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some ice breakers...

  1. If you could name a star, what would you name it and why?
  2. How does looking at the stars make you feel about our place in the universe?
  3. Imagine our perfect picnic basket. What's inside?
  4. Share a childhood memory related to the stars or space. Did you ever wish upon a star?
  5. If we could travel to any planet together for a day, which one would you choose and why?

Did you know?

  • The stars we see at night are far away and exist in the past; the light we see has taken years to reach us.
  • Many cultures have used the stars to create stories and myths, guiding navigation and marking the changing seasons.
  • The North Star, Polaris, has held a significant place in navigation for centuries because it appears to remain stationary in the night sky.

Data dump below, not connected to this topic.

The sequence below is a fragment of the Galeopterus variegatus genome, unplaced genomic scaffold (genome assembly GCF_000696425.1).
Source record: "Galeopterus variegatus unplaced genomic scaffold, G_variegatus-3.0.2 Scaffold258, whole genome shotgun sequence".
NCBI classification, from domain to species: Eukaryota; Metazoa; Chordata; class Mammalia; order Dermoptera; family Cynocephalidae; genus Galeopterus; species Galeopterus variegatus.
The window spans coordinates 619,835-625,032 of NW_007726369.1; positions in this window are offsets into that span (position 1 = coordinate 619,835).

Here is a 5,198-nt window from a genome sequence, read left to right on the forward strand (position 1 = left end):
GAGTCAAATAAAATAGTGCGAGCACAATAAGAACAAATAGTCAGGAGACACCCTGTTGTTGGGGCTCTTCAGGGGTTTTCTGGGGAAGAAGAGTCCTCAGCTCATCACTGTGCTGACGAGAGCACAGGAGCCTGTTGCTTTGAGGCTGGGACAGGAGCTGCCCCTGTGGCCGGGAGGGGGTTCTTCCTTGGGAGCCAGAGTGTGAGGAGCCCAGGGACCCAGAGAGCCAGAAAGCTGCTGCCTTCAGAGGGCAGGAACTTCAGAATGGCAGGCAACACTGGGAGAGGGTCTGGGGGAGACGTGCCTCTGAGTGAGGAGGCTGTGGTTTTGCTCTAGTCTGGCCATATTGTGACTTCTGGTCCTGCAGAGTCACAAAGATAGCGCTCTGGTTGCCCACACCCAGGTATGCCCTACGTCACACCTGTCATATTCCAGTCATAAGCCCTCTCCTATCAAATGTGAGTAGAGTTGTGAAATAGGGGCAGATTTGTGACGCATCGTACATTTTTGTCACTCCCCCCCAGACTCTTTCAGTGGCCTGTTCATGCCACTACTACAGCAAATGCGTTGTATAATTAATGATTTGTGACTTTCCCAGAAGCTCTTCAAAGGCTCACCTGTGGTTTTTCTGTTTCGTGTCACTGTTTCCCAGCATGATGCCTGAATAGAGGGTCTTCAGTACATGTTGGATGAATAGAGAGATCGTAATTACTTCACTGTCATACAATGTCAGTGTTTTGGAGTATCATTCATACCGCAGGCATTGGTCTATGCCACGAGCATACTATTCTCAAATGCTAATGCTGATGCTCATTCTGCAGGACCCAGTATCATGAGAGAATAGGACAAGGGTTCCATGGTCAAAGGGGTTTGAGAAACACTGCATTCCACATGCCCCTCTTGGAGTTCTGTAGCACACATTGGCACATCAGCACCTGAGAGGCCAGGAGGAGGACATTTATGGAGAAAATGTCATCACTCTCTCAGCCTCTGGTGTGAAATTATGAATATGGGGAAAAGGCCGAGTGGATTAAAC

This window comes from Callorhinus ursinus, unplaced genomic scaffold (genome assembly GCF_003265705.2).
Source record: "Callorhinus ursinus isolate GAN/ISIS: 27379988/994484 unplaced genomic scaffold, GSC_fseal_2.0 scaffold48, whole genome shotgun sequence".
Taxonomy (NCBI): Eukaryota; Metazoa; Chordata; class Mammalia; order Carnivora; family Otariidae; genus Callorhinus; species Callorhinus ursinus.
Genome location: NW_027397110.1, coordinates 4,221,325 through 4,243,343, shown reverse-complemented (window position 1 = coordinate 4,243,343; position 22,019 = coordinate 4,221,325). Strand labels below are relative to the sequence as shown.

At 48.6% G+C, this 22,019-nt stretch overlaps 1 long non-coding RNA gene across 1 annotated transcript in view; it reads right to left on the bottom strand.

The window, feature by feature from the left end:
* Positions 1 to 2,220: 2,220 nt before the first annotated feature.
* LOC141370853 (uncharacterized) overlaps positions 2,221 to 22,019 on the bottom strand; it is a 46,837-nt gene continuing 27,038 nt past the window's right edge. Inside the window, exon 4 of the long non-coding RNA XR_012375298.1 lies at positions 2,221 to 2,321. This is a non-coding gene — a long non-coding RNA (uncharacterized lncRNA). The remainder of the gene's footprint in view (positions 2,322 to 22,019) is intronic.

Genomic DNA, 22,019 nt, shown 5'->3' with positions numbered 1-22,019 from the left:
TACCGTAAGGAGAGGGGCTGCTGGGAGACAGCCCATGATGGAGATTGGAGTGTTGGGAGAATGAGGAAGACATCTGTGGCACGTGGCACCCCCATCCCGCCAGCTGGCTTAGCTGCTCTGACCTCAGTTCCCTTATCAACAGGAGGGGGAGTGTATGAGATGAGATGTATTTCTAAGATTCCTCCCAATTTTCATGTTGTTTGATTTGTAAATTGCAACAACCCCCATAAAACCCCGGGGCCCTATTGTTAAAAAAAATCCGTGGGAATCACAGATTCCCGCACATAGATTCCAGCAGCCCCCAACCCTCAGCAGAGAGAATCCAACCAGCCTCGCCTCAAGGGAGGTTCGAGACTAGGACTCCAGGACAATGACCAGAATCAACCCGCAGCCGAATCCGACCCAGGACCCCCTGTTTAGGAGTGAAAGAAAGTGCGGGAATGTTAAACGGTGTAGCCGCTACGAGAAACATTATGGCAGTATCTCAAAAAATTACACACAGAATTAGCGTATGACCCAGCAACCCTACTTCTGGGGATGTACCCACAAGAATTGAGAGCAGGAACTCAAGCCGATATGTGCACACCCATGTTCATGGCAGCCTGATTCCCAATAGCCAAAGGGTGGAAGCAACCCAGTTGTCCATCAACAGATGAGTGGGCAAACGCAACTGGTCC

• Shooting stars are actually not stars but meteors burning up as they enter Earth's atmosphere.
  • The closest star system to Earth, Alpha Centauri, is about 4.37 light-years away, meaning the light we see from it today actually left the system over four years ago.

Tips to Get Started & Alternatives

  • Preparation: Download a stargazing app to identify constellations, planets, and stars more easily during your date.
  • Comfort: Dress warmly and bring extra blankets; it can get colder at night, especially in open spaces.
  • Timing: Plan your date around a new moon phase to ensure the sky is darkest and stars are most visible.
  • Location: Research and choose a spot known for clear skies and minimal light pollution; national parks are often great choices.
  • Backup Plan: If the weather doesn't cooperate, have a planetarium visit as a backup. Many offer night shows that simulate the night sky.
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